Gone are the days of comparing assigned lunch shifts with friends at Centennial High School, where students now have the option to grab lunch with whomever they want. They don’t have to stay inside the cafeteria, either.
Last Friday, trays in hand, a handful of students made their way to a lounge area nestled between classrooms. A few students pulled schoolwork out of their backpacks and tuned everyone else out. But the majority of the students were circled up into small clusters, filling the space with conversation and laughter. Some students had their smartphones out, but plenty of students were device-free and fully engaged.
“We saw phones and everything start to go down because they’re having conversations,” Principal Tom Breuning said, pausing to reflect during his rounds.
Now in his 12th year leading Centennial High, plus a few years as assistant principal before, he’s seen how cellphones all too often supplant face-to-face conversations. He’s also well-attuned to the students, who were saying they were struggling to manage the stress of high expectations at school, alongside home and work responsibilities.
In an effort to give students time to reconnect and recharge during the school day, he helped implement a LEAP hour — which stands for Lunch, Energize, Achieve, Participate — at the start of the school year.
It’s essentially a “big kid recess,” he said. But it’s hardly a free-for-all on the playground. It’s a loosely structured opportunity for students to focus on their social and emotional needs, so they’re better equipped to tackle the academic piece.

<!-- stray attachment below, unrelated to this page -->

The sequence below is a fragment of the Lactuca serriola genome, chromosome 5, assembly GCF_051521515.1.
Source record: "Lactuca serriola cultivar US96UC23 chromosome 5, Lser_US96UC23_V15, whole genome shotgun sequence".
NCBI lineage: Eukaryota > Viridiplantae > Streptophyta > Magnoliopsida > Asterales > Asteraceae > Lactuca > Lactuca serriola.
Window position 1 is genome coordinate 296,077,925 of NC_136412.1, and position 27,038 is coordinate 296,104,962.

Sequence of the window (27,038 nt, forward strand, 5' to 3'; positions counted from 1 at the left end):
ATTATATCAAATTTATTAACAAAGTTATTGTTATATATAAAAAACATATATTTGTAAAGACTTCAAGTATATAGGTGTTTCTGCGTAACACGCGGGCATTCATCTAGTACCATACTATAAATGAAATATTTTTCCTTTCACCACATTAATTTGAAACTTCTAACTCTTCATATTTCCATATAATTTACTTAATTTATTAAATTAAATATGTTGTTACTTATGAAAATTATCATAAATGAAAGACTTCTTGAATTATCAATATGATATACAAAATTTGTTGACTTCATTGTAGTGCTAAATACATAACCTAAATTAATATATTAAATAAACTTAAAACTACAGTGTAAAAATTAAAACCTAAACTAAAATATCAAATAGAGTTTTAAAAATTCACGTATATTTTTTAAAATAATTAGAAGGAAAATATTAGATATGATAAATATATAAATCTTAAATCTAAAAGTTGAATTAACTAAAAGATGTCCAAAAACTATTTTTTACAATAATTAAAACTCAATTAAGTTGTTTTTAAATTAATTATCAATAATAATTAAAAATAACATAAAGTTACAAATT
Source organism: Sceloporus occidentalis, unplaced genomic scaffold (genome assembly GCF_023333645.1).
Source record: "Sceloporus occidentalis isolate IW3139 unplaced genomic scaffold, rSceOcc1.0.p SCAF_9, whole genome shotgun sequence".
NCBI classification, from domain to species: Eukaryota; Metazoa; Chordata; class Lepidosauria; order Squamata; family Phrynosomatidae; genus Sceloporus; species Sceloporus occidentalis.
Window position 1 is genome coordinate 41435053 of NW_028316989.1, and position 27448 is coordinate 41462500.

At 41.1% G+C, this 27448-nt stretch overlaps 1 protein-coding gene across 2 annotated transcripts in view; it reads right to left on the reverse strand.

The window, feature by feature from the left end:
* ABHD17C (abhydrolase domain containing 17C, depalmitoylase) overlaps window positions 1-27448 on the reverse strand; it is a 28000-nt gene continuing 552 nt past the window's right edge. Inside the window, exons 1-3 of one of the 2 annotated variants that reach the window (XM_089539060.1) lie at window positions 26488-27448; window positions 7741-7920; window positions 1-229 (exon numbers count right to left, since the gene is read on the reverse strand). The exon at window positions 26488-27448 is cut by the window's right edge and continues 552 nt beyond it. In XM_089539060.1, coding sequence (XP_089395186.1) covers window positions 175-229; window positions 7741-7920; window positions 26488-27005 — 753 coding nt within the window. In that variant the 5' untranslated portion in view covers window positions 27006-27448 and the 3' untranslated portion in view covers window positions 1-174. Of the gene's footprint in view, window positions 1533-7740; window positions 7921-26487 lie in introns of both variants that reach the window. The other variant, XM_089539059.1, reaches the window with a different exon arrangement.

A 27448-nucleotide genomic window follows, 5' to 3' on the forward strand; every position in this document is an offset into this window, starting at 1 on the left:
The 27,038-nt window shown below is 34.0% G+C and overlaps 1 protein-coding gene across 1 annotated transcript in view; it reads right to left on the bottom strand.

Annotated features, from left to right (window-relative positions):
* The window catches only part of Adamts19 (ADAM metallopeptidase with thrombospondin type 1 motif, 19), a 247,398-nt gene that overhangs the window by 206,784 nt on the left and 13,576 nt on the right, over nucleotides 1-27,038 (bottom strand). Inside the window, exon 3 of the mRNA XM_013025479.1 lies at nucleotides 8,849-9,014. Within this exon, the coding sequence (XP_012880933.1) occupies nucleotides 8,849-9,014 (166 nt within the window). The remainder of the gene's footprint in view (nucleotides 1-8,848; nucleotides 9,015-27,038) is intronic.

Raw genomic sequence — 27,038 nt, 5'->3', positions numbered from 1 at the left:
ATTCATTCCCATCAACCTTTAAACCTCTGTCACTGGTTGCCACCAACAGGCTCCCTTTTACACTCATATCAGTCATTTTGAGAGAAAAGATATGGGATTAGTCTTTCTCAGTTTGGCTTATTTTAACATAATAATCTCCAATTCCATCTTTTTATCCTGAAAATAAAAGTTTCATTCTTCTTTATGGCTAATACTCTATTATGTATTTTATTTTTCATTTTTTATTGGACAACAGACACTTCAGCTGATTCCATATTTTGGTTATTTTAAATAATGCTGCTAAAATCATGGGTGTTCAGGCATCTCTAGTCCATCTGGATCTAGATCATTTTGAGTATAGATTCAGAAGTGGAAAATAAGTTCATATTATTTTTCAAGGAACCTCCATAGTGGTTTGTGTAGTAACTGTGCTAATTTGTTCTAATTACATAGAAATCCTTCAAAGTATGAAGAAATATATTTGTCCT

“It’s building positive relationships with kids,” Breuning said. “It’s developing the skills to develop whole children.”
‘They were stressed’
Nearly 2,000 students attend Centennial High School, which is located in Circle Pines, a northern suburb of Minneapolis. It serves students from Circle Pines and the surrounding communities of Blaine, Centerville, Lexington and Lino Lakes. According to state data, 84 percent of the student population is white.
Graduation rates are consistently high, with 97.3 percent of students graduating in 2016. Academic performance is also strong. In the past five years, Centennial High students have scored above the state average on standardized tests, with 68 percent of 10th-graders proficient in reading and 68 percent of 11th-graders proficient in math in 2016.
“We have high academics. It’s what the community expects of us,” Breuning said, noting postsecondary education is the next step for most graduates.
But somewhere along the line, students coming through the high school started to communicate that they were feeling a bit overwhelmed.
“Kids were telling us, ‘We’re feeling stressed,’” he said. “But kids won’t stop taking AP courses, those opportunities. We knew we needed to do something. Our focus for LEAP is for social, emotional reasons.”
The philosophy they’ve adopted, Breuning said, is that if students are feeling connected and re-energized, their academics will benefit as well.